By A Leeds Anti-Fascist Activist
It is unclear how the news that the departure of the EDL leader Tommy Robinson and much of the senior leadership is going to affect the proposed EDL ‘demonstration’ in Bradford this Saturday, the 12th of October. Either the event will prove to be a damp squib with a rudderless organisation unable to mobilise enough ‘troops’ on the day or it will bring out the unsavoury fascist elements within the ‘movement’ as a way of proving that the EDL is still a viable organisation.
The EDL had called a national demonstration in Tower Hamlets on Saturday the 7th September and on the day they tried and march into Tower Hamlets in East London. The EDL have previously targeted the borough, home to Brick Lane, Cable Street and traditionally an area of waves of immigrants including Jews, Irish and Bangladeshis, because it is one of the most ethnically diverse parts of London and in particular has a large Muslim population. In opposition to the EDL, various groups including the newly formed London Anti-Fascist Network mobilised the community to show them they weren’t welcome and to try to prevent them marching.
In the run up to the day, the Anti-Fascist Network extensively leafleted Tower Hamlets with fliers in a range of languages reflective of the demographics of the area, and held talks, gigs, and socials to raise funds and awareness of the demonstration. On the day itself roughly 2000 anti-fascists assembled in Altab Ali Park in Whitechapel to oppose the EDL, enjoying huge local support in their counter-protest. The work done by LAFN shows a change in anti-fascist tactics of recent years by mobilising the local community to be prepared to physically confront the far-right and prevent them marching, rather than merely having a counter-demonstration that allows both sides a voice. Instead of courting “community leaders”, LAFN made sure to target all people on estates in Tower Hamlets at a grassroots level. That local people knew what was happening, cheered on or joined anti-fascists who attempted to block the EDL and that residents of many different races saw the struggle as their own is testament to the hard work done by anti-fascists in the run up to the day. This sort of grass-roots preparation for militancy is what can win against the EDL.
Predicting hostility between the two sides, the Metropolitan Police refused to allow the EDL to enter Tower Hamlets and imposed a tight cordon around their demonstration, but still let them march through a busy part of London, over Tower Bridge and to the edge of the borough. In response to this, around 700 anti-fascists broke away from Altab Ali Park and tried to force their way through the area to block the path of the EDL and disrupt their protest. What followed was an example of massive over-policing from the Met as a total of 286 anti-fascists were kettled for hours and eventually arrested, making this one of the largest mass arrests at a political demonstration in recent years.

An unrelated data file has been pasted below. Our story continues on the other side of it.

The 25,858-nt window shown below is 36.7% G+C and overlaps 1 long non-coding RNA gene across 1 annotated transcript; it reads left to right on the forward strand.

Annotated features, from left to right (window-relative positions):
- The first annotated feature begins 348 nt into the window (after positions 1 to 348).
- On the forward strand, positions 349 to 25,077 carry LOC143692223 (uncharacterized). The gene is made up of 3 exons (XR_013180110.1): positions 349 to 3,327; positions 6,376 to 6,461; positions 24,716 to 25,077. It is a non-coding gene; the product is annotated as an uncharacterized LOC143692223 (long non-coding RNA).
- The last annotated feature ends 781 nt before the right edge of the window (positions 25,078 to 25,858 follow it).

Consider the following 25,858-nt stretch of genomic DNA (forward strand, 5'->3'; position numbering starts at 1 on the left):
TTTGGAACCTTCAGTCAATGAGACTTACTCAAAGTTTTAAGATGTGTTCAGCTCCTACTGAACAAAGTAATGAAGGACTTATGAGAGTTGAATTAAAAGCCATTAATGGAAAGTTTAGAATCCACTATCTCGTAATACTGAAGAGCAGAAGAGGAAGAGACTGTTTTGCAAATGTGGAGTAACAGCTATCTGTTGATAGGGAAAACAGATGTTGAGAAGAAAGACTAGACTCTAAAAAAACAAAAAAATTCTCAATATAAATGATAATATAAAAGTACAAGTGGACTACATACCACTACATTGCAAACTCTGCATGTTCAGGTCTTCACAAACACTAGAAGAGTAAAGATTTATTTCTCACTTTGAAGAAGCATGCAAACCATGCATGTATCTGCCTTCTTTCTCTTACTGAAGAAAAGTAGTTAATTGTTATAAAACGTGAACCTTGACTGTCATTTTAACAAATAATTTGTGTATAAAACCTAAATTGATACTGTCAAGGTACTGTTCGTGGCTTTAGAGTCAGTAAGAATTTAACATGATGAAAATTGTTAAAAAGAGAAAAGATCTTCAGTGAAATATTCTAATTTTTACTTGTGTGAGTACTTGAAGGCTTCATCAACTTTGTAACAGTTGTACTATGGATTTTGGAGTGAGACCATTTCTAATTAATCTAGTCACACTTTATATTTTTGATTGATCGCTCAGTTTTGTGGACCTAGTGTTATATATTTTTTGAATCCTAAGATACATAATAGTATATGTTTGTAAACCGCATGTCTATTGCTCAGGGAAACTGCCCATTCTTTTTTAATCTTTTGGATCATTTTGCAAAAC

The charge against the arrestees wasn’t for violent behaviour, trespass or something else you might expect from such a large police response but rather deviating from a designated protest zone (Section 12 Public Order Act) – effectively for being on the “wrong” road. Those arrested were detained for hours in kettles with no toilet facilities, then taken to remote police stations in far-flung parts of London and released early the next morning with bail conditions prohibiting them from demonstrating against the far-right within London.
It’s hard not to see this massive over-policing as an attempt to smash an embryonic new group attempting militant anti-fascism and put people off taking to the streets in resistance. The fact that Section 12 was used is an attempt to limit protest to something controlled by the police and the State, and the arrests are a stern reminder what will happen if that’s challenged. But anti-fascism, indeed all protest, shouldn’t be confined to something that’s convenient.
The EDL came to Tower Hamlets to intimidate a community and sow division amongst people based on race. Previous anti-fascist struggles have shown that where the far-right is allowed a foothold racist attacks and even murders increase and the EDL itself is no stranger to racist rampages breaking out on their demonstrations. Of course a community should be allowed to defend itself against the violence that comes with an EDL march. The tactics of the police have been to send out a message to act within their guidelines, but this has meant the unnecessary arrest of 286 people who have faced kettling, a night in the cells and now bail hanging over them. It’s not good enough that their rights should be seen as collateral damage in getting this message across.
However Bradfordians choose to demonstrate their resistance to the EDL on the 12th of October it’s important to make sure the far-right aren’t given an easy ride. The fact that they have now come into the city three times since their presence in 2010 – a demonstration that they called the ‘Big One – highlights that Bradford is seen as a soft target and an easy picking. So make sure you send the clearest signal that you oppose them returning to Bradford in the future.